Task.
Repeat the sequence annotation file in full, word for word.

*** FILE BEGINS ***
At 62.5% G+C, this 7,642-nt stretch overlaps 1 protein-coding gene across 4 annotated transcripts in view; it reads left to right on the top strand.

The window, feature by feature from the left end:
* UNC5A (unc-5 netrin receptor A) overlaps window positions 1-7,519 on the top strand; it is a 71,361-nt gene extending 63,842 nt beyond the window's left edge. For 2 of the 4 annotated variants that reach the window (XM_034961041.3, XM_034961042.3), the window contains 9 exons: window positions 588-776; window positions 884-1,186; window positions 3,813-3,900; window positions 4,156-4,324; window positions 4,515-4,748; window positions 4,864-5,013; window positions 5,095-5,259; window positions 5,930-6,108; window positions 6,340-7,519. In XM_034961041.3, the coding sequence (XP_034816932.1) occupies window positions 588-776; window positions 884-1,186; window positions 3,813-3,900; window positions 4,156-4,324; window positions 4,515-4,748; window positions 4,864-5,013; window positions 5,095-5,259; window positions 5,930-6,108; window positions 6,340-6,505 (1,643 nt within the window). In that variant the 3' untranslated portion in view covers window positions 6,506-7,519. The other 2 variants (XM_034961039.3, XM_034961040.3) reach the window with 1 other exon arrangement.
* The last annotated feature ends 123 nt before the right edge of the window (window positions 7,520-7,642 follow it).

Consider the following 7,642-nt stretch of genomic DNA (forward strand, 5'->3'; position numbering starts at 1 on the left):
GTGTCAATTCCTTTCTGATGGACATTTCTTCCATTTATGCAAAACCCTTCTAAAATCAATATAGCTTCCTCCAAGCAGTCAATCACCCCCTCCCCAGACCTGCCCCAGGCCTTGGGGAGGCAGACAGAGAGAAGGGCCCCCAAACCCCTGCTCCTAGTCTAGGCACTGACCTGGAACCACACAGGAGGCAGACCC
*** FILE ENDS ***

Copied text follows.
At 62.5% G+C, this 7,642-nt stretch overlaps 1 protein-coding gene across 4 annotated transcripts in view; it reads left to right on the top strand.

The window, feature by feature from the left end:
* UNC5A (unc-5 netrin receptor A) overlaps window positions 1-7,519 on the top strand; it is a 71,361-nt gene extending 63,842 nt beyond the window's left edge. For 2 of the 4 annotated variants that reach the window (XM_034961041.3, XM_034961042.3), the window contains 9 exons: window positions 588-776; window positions 884-1,186; window positions 3,813-3,900; window positions 4,156-4,324; window positions 4,515-4,748; window positions 4,864-5,013; window positions 5,095-5,259; window positions 5,930-6,108; window positions 6,340-7,519. In XM_034961041.3, the coding sequence (XP_034816932.1) occupies window positions 588-776; window positions 884-1,186; window positions 3,813-3,900; window positions 4,156-4,324; window positions 4,515-4,748; window positions 4,864-5,013; window positions 5,095-5,259; window positions 5,930-6,108; window positions 6,340-6,505 (1,643 nt within the window). In that variant the 3' untranslated portion in view covers window positions 6,506-7,519. The other 2 variants (XM_034961039.3, XM_034961040.3) reach the window with 1 other exon arrangement.
* The last annotated feature ends 123 nt before the right edge of the window (window positions 7,520-7,642 follow it).

Consider the following 7,642-nt stretch of genomic DNA (forward strand, 5'->3'; position numbering starts at 1 on the left):
GTGTCAATTCCTTTCTGATGGACATTTCTTCCATTTATGCAAAACCCTTCTAAAATCAATATAGCTTCCTCCAAGCAGTCAATCACCCCCTCCCCAGACCTGCCCCAGGCCTTGGGGAGGCAGACAGAGAGAAGGGCCCCCAAACCCCTGCTCCTAGTCTAGGCACTGACCTGGAACCACACAGGAGGCAGACCC